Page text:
If you found your Thanksgiving holiday to be more doing (shopping, cleaning, prepping, cooking, serving, hosting, cleaning again) than being (listening, breathing, walking, seeing things and people in a simpler light, enjoying special moments), there’s still hope for you!
The next round of holidays is just around the corner and now is the time to set an intention to s-l-o-w down! Many people have come to realize how stressful this time of year can be and with a child with ASD, even more so. While some things are not within your control to change, some are. Here are some tips:
- Think about your traditions and appraise them in the here and now. For example, if you have always sent out holiday cards, ask if this is still meaningful for you and the recipients. Can you update your list of recipients and shorten it? If this year is particularly stressful, consider not sending cards this year and revisiting the issue next year. If you are nagged by “I should” and “I always”, ask yourself what the worst- case scenario would be if you skip this year. Will anyone disown you?
- Decide more is not better. Too often we spend extra time and money on “filler” such as what goes into a child’s stocking. I realized one year that I spent almost as much on the little stuff as I did on the “main present”. My answer was to stuff the lower half of the stocking with new socks and then add a few items on top. If you have many people on your list for gifts, just give one. Radical idea for the kids, I know! But as kids get older, the things they want are smaller and more expensive. There’s no need to buy more just so they have a lot to open. Last year I bombed on a number of items I bought for my family – things they didn’t really need or want. I vowed to recall this next time. It was one gift that made their day.
- Call to mind the small yet meaningful aspects of the holiday. We tend to get caught up in the gift-giving part and breeze past the moments that truly count. It could be the smell of fresh pine or a song that brings back childhood memories. This year decide to pay attention, to notice the small things. Make a mental note of them.
- Set your own pace. Television and the internet will convince you that time and gifts are running out and that you better hurry or else you’ll miss out. Turn it off. Tune it out. Recognize that the purpose of this is to sell something. Slow down and think through your list.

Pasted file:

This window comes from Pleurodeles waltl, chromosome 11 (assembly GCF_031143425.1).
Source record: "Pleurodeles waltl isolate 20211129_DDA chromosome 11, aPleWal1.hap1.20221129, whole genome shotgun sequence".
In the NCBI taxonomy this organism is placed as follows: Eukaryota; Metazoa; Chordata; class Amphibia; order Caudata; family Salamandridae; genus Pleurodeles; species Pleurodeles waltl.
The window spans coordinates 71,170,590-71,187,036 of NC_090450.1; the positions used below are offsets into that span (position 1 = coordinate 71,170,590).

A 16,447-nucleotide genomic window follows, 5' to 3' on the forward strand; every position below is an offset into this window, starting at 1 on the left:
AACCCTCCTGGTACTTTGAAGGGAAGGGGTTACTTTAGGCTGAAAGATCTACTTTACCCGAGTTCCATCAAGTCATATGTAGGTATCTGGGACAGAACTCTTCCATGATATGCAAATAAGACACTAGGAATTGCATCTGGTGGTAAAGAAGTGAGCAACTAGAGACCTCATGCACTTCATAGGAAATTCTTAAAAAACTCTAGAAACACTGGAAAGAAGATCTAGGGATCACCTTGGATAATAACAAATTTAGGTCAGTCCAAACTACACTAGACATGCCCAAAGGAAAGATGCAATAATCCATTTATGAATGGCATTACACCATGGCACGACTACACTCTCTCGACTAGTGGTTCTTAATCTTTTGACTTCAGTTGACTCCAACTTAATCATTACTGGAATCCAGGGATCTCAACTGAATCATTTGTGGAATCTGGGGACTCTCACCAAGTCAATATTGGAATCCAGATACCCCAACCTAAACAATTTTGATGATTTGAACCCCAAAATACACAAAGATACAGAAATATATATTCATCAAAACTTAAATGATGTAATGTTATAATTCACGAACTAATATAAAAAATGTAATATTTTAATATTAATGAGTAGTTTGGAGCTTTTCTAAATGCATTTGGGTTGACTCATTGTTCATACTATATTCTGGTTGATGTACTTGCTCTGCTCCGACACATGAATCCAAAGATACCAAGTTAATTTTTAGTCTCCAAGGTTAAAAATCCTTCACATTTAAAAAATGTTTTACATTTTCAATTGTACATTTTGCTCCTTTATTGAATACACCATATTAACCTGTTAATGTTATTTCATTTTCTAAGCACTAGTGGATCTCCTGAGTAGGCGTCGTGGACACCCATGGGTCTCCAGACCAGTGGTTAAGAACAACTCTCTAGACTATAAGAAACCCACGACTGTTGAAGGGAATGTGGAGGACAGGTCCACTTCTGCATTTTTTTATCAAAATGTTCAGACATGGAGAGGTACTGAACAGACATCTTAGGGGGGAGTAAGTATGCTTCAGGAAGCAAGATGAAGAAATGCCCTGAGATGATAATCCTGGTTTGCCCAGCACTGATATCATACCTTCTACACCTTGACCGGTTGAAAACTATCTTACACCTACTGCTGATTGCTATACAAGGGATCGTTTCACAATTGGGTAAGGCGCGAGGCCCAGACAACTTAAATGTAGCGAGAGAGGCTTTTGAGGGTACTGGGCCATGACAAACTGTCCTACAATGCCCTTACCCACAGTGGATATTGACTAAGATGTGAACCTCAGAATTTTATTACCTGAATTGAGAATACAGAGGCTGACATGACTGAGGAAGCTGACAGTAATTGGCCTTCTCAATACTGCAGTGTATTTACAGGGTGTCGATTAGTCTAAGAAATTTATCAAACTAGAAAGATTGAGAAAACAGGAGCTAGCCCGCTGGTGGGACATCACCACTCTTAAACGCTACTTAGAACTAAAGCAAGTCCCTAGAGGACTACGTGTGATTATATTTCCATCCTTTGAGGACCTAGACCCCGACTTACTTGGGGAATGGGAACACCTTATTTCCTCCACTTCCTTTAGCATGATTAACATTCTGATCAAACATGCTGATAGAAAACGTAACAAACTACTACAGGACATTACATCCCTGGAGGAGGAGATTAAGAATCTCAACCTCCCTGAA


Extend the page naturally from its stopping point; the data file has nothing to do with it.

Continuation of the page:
- Refrain from comparing. Expectations tend to be our downfall when it comes to the holidays. We compare ourselves with our own parents, other families, fictitious families on TV, Face Book families (they seem fictitious sometimes too!) and storybook families of holidays long, long ago. Instead of comparisons, think of possibilities. Leave some room for being adaptable to whatever may come your way.
Wishing you love, peace, and quiet this holiday season!
Halloween is just a soggy sweet memory and you know what that means, don’t you? It means that we’ll soon be hearing holiday music in the aisles as we sip our gingerbread lattes.
It’s so easy this time of year to get swept up in the mad rush to THE HOLIDAYS. Or if you’re like me, you get a little irritated and decide to try and ignore it all. What’s the big hurry?
Now is a good time to set some mindful intentions about what’s to come. Here are some tips for mindful holidays. Stay tuned for more the next couple months.
- Set an intention (or two) for the upcoming holidays. It might sound something like this: “This year I’m going to focus on the meaning of the holiday instead of the marketing of it.” Or “This year I’ll practice self-compassion when things don’t go as planned.” Or “Knowing there will likely be both stress and joy, I’ll expect some of each and be ok with it.”
- Make a list of things that have caused you stress in past years. It might be last-minute shopping or accepting too many party invitations or eating too many holiday goodies. Decide which ones you might be able to address ahead of time in order to lessen the stress.
- Enlist the help and support of friends and loved ones by agreeing to slow down and simplify. This might mean agreeing to a potluck meal instead of doing it all by yourself or the adults agreeing to give to a favorite charity instead of buying gifts for each other.
- Remember that mindfulness means being aware in the present moment. It’s impossible to do this if we’re racing ahead in mind and body.
I love this definition of mindfulness from James Baraz: